Jackson Pollock is a famous artist well known for his great talent in painting. He was the youngest in his family (Pollock 11), born on January 28th, 1912 in Cody, Wyoming. Thomas Benton was his tutor, taught him the basics of painting and influenced most of his early works. Later on, he was no longer in love with traditional art, left the traditional art and explored other ways of art. His works are distinct, timeless and not affected by cultural shifts hence Jackson Pollock is considered a legend. His standout artwork brought about great changes to the art industry and widened the scope of painting. This paper aims to bring to fore what really influenced the artist’s new form of expression. It will also examine the way and manner Pollock affected the direction of art in general. Lastly, it will explain why he is considered a genius.
Pollock’s work was influenced by various aspects that led him to his new form of expression. His first pieces contained Benton’s style; Benson is known to have taught him the basic techniques of painting and drawing, and later encouraged him to study the pieces by Old Master (Correia 1). He was also fascinated by the Murals in Mexico, where he borrowed several ideas such as applying paint freely and the use of large canvases (Pollock 11). In his late twenties, Pollock suffered a mental breakdown and was treated by a psychoanalyst, who specialized in emotional health and the unconscious mind. As a result, the artist was inspired by the research on human brain and emotions and made it a subject in some of his paintings. The majority of his paintings are made up of shapes, colors, and explosions of curving lines. The pieces portray “a visual representation of the energy and motion of his inner world” (Correia 1).
Pollock is famous for creating a whole new art movement commonly referred to as the Abstract Expressionism, which has become the new American style of art. Abstract expressionism is a type of art that portrays ideas and thoughts through the use of non-representational forms (Emmerling 1). In this regard, the subject of a piece of art is not represented realistically or in a way that is recognizable, but instead, the artists use shapes and colors to represent the general qualities of their theme. Additionally, they also employ the use of Expressionism to expresses their thoughts and feelings (Pollock 9). Pollock began painting using representational objects early in his career but later embarked on the abstract expressionism, which made him a legend. Most of his famous works have no recognizable subjects and consist of large surfaces of canvas completely covered in different colors of paints (Correia 1).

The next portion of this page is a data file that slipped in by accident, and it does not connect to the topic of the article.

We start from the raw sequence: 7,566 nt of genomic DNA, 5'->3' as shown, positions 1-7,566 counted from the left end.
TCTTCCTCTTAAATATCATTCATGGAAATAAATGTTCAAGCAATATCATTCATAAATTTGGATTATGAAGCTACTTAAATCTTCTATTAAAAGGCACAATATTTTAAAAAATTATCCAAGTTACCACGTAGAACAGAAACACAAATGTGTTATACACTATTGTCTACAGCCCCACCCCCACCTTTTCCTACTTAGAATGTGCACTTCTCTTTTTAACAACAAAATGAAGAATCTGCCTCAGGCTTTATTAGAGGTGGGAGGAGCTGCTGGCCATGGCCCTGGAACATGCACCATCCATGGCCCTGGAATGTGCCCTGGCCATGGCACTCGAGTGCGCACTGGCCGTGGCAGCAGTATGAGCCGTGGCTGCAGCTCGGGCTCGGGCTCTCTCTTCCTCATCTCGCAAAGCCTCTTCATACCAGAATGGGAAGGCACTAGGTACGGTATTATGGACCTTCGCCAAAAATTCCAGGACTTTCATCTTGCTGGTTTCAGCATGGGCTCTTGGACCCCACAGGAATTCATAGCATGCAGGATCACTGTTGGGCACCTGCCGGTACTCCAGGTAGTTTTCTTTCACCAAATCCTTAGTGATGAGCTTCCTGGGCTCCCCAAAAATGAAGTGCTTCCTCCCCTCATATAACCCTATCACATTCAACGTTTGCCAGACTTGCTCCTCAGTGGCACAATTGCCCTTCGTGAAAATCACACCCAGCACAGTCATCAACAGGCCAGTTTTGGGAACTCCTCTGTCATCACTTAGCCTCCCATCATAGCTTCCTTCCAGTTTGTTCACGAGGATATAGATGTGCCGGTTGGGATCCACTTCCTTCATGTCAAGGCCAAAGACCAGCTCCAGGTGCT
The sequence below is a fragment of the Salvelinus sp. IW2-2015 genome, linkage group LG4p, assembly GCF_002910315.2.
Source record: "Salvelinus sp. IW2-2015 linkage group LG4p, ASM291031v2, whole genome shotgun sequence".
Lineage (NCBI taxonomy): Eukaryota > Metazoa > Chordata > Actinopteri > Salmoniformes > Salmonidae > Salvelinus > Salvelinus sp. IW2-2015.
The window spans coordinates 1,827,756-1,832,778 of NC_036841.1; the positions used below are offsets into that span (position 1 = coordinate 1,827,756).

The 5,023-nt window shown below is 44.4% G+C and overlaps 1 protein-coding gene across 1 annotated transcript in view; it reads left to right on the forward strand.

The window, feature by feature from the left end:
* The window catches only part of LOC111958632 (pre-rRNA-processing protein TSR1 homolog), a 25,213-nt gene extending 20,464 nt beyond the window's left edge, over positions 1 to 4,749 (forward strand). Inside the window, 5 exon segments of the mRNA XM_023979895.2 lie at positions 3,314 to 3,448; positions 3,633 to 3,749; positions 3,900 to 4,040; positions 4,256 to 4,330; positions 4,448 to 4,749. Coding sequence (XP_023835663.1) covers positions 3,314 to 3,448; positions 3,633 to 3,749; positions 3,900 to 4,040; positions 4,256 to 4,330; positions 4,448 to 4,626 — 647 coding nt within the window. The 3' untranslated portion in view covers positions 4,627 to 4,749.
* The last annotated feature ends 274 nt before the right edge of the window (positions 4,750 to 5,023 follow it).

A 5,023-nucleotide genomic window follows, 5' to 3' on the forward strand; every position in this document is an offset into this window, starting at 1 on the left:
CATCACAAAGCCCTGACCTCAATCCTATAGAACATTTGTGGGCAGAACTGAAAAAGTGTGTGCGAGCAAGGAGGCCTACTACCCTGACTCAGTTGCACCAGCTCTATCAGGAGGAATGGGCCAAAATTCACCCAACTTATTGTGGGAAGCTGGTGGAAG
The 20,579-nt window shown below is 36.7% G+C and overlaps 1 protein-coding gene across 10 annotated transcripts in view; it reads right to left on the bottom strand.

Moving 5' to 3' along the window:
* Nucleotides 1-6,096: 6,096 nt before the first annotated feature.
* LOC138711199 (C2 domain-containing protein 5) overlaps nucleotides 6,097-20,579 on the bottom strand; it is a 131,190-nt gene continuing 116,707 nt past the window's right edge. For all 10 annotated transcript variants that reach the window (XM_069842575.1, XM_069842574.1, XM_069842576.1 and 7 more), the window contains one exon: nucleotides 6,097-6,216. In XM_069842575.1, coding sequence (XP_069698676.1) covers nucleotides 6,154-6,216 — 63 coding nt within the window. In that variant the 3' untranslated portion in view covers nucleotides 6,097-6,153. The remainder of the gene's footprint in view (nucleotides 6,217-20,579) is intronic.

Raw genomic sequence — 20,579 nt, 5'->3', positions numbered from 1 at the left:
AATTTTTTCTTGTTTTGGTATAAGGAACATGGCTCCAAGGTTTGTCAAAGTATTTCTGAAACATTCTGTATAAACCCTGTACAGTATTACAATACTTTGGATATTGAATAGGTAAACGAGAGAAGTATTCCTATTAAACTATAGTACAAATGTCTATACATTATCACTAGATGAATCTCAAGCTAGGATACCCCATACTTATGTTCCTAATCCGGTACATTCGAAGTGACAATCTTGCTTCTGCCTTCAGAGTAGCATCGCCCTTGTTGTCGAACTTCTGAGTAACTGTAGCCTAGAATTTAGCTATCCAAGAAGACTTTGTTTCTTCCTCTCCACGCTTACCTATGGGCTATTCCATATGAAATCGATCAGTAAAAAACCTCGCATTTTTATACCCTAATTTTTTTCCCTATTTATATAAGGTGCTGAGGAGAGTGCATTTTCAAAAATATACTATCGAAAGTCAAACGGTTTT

Pollock is considered genius based on his drip paintings, which capture the natural and organic atmosphere. Most of his paintings consist of fractals, which are present in biology, physics, and geology. Fractals refer to the subdivided parts of a rough, larger, geometric shape and are present throughout nature (Pollock 10). Their appearance in Pollock’s paintings is regarded as remarkable because the concept behind fractals was developed in 1975, after the artist’s death (Pollock 11). Additionally, in 1945, Clement Greenberg championed Pollock’s work by referring to him as “the strongest painter of his generation and perhaps the greatest one to appear since Miró” (Pollock 15). He further praised the artist for “avoiding the corrupting influence of popular taste and not being afraid to look ugly” (Pollock 18). Moreover, in 2006, one of Pollock’s paintings was sold at 140 million and set a new record as the most valued piece in the art world. It is in this respect that Pollock is considered a genius and an intuitive artist.
Correia, Kim. Practice, Perception, and Pollock: Towards a Neurological Reading of Jackson Pollock’s Drip Paintings. Diss. 2013.
Emmerling, Leonhard. Jackson Pollock. Taschen, 2003.
Pollock, Griselda. “Whither art history?.” The Art Bulletin 96.1 (2014): 9-23.
Solomon, Deborah. Jackson Pollock: A Biography. Rowman & Littlefield, 1987.